A detainee being held at a police station in Giza governorate was beaten to death on Tuesday, reports Masrawy.
The Interior Ministry has denied Karim Al-Khawaja, 45, died at the hands of police and instead say he had a heart attack.
Sources told Masrawy that Al-Khawaja was serving a one-year prison sentence for drug charges but was appealing his sentence.
Egypt has a long history of police brutality. In June 2010 two police officers beat Khaled Saeed to death in a stairwell in Alexandria. The pictures of his disfigured corpse circulated widely on social media and ignited anger at the culture of police intimidation and torture, which led to the 2011 Egyptian uprising.
After his death protesters raised banners which read: “My name is Khaled Said, I was tortured and then left dead in the street. End police brutality it is time for accountability.”
Authorities claimed Khaled choked on a bag of drugs.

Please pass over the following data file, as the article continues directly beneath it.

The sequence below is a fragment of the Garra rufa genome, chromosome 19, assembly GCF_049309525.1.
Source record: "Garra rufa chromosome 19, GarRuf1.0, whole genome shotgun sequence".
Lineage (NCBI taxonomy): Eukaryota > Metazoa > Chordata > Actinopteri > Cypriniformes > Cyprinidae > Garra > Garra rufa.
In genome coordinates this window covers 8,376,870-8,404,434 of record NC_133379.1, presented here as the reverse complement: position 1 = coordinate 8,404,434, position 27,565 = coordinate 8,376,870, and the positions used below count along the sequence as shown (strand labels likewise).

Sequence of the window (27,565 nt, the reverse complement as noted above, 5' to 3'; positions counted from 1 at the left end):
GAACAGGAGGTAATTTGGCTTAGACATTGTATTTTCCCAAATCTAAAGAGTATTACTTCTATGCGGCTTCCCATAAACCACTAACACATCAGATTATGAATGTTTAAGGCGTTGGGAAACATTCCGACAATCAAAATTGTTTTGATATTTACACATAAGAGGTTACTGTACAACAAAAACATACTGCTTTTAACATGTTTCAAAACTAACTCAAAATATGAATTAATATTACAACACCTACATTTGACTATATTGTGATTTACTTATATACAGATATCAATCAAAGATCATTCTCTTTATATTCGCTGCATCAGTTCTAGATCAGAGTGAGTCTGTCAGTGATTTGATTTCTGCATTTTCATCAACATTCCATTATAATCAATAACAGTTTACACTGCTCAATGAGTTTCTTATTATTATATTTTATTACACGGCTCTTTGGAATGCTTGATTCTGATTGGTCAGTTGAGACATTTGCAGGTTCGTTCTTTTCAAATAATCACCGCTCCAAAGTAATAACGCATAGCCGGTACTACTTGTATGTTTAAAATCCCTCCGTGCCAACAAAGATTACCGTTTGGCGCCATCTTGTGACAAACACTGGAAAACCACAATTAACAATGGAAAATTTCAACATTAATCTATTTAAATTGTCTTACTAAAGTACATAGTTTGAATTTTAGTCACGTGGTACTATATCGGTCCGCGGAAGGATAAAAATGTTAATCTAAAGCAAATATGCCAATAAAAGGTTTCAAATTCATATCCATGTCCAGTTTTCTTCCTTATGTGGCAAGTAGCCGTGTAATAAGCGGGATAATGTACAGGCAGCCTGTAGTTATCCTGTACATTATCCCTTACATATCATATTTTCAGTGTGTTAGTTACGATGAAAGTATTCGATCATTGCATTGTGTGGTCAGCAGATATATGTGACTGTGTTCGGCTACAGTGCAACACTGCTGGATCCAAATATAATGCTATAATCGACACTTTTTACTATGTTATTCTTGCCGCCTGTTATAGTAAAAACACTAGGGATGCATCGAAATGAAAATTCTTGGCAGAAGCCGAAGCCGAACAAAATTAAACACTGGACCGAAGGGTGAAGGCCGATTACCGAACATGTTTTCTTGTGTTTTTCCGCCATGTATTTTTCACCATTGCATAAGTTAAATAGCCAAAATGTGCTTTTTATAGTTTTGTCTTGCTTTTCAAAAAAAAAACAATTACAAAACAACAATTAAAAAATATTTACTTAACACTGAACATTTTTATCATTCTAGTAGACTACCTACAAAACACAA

Nine years after Khaled’s death, and one revolution later, police brutality, the use of deadly force, and the denial continues.
In 2018 Mohamed Abdel Hakim, known as Afroto, was beaten and tortured to death inside Mokattam police station after suffering from internal bleeding and a ruptured spleen. Protesters attempted to storm the police station where he was murdered, police responded by firing shots to disperse the crowd.
A forensic report earlier tried to claim that Hakim had died of a drug overdose and that the body showed no signs of torture.
In 2016 demonstrators took to the streets and gathered outside police headquarters after a taxi driver was shot in the head by a plain clothed police officer after a fight on the streets of the capital. The Egyptian Interior Ministry initially said he had fired his weapon by mistake.
That same year hundreds of doctors called for the prosecution of police officers after two policemen assaulted two doctors at Matariya Hospital after they refused to falsify medical reports and tend to their non-urgent injuries ahead of the other patients.
Since the July 2013 coup both police impunity and police brutality have escalated. Rights organisations including Human Rights Watch have documented how police officers, along with the Interior Ministry, have forcibly disappeared hundreds of people who go on to be systematically tortured.